Secondly, Isaiah prophesied that the Messiah “makes intercession for the transgressors.” The New Testament repeatedly teaches that Jesus continually intercedes on behalf of faithful Christians today (Rom. 8:34; Heb. 7:25; 9:24; 1 Tim. 2:5; 1 John 2:1). Thus, this Messianic prophecy is still being fulfilled today, and how thankful I am that it is!
In Matthew 21:43, Jesus says the kingdom of God will be taken away from the chief priests and Pharisees. This implies that the sinful Pharisees had authority in the kingdom of God. How could those who didn’t believe in Jesus have such authority?
This statement was made in the context of Jesus giving the parable of the wicked tenants (Matt. 21:33-41), and before that the parable of the two sons (vs. 28-32). Matthew and Mark’s accounts show that Jesus was speaking to the chief priests and Pharisees in response to challenges they had given to him (Matt. 21:23-27; Mark 11:27-12:1), but Luke’s account brings out that he was also speaking to the Jewish crowds (Lk. 20:9). Since this took place in the public setting of the temple (Matt. 21:23), it makes sense that crowds of Jews were present and listening (cf. Matt. 21:26).
In the parable of the wicked tenants, the owner of the vineyard sent servants to the vineyard repeatedly to get its fruit, but the tenants continually harmed and killed those servants (vs. 34-36). Finally, the owner of the vineyard sent his son, and the tenants killed him also (vs. 37-39). At this point Jesus asked, “When therefore the owner of the vineyard comes, what will he do to those tenants?” The chief priests and Pharisees replied, “he will put those wretches to a miserable death and let out the vineyard to other tenants who will give him the fruits in their seasons” (vs. 40-41). At this point Jesus told them, “…the kingdom of God will be taken away from you and given to a people producing its fruits” (v. 43). Thus, the owner of the vineyard is God, the son is Jesus, and the servants would be the prophets who had continually been sent to the Jews and rejected and killed. This would make the tenants not only the chief priests and Pharisees, but also the Jews as a whole; it would also make the Gentiles to be the “other tenants who will give him the fruits in their seasons,” the ones to whom Jesus said the kingdom of God would be given, the “people producing its fruits.”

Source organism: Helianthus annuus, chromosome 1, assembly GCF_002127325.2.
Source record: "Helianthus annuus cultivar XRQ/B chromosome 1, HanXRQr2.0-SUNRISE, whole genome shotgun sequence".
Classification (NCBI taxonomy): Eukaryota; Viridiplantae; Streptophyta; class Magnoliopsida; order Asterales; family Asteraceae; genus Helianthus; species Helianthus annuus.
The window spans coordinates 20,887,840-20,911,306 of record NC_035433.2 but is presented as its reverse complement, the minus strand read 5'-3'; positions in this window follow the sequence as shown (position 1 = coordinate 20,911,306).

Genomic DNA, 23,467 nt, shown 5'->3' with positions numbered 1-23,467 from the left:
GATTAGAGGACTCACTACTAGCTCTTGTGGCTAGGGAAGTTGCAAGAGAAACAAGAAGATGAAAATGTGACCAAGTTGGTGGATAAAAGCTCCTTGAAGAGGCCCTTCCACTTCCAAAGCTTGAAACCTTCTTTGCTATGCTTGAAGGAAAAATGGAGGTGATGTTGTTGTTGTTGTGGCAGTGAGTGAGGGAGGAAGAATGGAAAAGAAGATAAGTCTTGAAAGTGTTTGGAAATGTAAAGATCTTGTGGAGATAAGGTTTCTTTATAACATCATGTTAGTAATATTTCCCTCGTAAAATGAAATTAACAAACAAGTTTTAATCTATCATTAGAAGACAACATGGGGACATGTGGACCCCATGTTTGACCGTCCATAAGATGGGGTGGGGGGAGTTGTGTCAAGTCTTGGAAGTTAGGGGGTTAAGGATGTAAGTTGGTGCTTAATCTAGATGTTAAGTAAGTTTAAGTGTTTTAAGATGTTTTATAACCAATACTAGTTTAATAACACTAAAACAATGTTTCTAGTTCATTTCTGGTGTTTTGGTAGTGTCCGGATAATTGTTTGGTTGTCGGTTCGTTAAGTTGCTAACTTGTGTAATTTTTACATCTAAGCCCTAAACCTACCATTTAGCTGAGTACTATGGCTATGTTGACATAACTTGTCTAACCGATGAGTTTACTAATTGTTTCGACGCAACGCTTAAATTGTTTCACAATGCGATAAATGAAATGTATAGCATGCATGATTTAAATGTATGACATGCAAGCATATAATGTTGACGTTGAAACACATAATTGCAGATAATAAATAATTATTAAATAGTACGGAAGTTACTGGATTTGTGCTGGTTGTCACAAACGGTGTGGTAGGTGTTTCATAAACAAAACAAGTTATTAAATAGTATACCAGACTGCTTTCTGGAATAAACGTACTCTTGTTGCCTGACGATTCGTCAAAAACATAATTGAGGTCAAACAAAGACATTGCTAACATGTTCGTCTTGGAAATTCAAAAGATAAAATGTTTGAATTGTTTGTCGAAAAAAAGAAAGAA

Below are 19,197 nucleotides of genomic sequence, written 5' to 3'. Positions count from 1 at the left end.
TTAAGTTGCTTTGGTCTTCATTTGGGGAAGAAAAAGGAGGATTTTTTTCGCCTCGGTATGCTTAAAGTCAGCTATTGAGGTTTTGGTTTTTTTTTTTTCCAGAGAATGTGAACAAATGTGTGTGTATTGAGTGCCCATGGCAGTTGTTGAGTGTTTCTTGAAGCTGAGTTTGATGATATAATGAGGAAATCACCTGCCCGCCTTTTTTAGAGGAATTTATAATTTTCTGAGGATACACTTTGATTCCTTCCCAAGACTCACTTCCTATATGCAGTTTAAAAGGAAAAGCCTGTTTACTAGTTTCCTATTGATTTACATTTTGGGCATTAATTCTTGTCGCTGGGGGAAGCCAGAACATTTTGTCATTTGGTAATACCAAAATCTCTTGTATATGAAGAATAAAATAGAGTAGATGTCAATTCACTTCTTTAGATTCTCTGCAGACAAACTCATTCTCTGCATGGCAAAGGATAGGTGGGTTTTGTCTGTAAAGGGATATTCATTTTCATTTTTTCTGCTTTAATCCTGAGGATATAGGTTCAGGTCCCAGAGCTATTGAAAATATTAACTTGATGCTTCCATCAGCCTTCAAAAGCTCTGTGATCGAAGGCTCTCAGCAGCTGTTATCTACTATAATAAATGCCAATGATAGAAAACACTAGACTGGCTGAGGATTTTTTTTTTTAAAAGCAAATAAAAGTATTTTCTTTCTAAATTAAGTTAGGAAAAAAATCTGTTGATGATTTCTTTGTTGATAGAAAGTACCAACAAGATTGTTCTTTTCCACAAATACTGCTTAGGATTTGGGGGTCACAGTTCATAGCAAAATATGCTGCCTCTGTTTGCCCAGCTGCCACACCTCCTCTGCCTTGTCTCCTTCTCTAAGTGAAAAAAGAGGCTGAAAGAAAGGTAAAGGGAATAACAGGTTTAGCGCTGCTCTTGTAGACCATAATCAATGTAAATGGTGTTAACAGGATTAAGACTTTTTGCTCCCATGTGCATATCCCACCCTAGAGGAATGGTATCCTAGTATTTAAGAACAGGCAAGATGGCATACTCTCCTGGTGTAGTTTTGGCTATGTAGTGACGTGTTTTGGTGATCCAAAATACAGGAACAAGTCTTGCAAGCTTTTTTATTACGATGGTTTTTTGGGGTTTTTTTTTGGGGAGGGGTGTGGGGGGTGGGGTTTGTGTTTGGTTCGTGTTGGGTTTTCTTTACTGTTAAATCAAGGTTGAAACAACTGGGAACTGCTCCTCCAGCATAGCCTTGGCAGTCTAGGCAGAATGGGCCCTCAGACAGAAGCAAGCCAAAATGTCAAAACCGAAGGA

When the gospel of the kingdom (Acts 8:12) was preached in the Christian age, it was first proclaimed to the Jews (Rom. 1:16; Acts 3:25-26; cf. Acts 1:8). Yet the Jews as a whole rejected the gospel, and so the apostles and prophets proclaimed it to the Gentiles (Acts 13:46-47; 18:5-6; Rom. 11:7-12), who tended to be more receptive to it than the Jews (Acts 13:48). Thus, when Jesus told the chief priests and Pharisees, as well as the Jews who were listening, that “the kingdom of God will be taken away from you and given to a people producing its fruits,” he was referring to how the gospel would first be preached to the Jews but then would be preached to the Gentiles who would be more open to obeying it after the Jews as a whole rejected it. The perceived implication that the sinful Pharisees would have authority in the kingdom of God is thus mistaken.